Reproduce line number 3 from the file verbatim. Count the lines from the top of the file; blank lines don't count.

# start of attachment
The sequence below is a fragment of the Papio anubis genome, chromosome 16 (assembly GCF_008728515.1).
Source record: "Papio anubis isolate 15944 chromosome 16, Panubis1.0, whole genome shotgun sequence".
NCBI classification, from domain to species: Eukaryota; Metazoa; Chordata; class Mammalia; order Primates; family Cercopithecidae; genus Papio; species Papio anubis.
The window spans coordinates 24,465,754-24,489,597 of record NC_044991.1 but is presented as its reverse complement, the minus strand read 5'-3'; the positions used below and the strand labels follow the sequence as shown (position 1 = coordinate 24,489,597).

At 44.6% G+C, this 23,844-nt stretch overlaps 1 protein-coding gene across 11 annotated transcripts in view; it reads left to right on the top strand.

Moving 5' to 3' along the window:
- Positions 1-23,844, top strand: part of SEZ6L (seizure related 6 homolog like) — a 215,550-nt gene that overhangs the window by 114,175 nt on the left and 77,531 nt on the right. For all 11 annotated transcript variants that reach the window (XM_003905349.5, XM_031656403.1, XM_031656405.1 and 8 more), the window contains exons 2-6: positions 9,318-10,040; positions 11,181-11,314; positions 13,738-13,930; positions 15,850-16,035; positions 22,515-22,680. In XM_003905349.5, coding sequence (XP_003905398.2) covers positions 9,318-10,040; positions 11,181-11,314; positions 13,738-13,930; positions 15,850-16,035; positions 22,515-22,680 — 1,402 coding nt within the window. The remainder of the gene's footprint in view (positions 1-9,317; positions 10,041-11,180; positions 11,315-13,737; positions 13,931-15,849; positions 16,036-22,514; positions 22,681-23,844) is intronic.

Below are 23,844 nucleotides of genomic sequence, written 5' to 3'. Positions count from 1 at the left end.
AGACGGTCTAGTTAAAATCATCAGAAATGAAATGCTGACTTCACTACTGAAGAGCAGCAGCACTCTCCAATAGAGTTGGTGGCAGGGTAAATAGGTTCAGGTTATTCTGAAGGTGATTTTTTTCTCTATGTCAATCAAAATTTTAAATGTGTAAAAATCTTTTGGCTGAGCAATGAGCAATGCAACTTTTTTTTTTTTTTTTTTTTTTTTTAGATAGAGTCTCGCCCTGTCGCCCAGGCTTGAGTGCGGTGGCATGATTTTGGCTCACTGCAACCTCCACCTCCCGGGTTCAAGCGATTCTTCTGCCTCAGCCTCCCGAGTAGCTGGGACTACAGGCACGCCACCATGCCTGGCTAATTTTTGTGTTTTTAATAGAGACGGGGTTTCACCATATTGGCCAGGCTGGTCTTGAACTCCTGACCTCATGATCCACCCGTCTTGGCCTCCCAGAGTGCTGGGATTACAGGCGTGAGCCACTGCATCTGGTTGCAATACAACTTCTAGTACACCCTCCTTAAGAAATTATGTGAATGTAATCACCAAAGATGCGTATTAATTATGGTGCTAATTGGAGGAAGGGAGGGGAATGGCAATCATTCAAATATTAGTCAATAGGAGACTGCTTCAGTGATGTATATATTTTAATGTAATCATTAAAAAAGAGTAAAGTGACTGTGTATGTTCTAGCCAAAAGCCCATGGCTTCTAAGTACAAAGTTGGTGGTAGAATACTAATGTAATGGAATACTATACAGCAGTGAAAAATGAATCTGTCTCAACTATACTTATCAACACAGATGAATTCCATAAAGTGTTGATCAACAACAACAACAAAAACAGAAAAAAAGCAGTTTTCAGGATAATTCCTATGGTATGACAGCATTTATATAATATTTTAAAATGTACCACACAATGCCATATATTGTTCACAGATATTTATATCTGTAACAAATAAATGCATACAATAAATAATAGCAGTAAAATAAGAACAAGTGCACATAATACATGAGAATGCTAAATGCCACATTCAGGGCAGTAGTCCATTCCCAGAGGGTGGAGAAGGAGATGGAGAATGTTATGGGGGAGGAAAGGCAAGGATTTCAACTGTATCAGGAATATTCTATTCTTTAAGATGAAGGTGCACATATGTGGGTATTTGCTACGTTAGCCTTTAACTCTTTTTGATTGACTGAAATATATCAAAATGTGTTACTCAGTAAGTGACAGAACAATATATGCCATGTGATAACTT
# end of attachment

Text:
NCBI classification, from domain to species: Eukaryota; Metazoa; Chordata; class Mammalia; order Primates; family Cercopithecidae; genus Papio; species Papio anubis.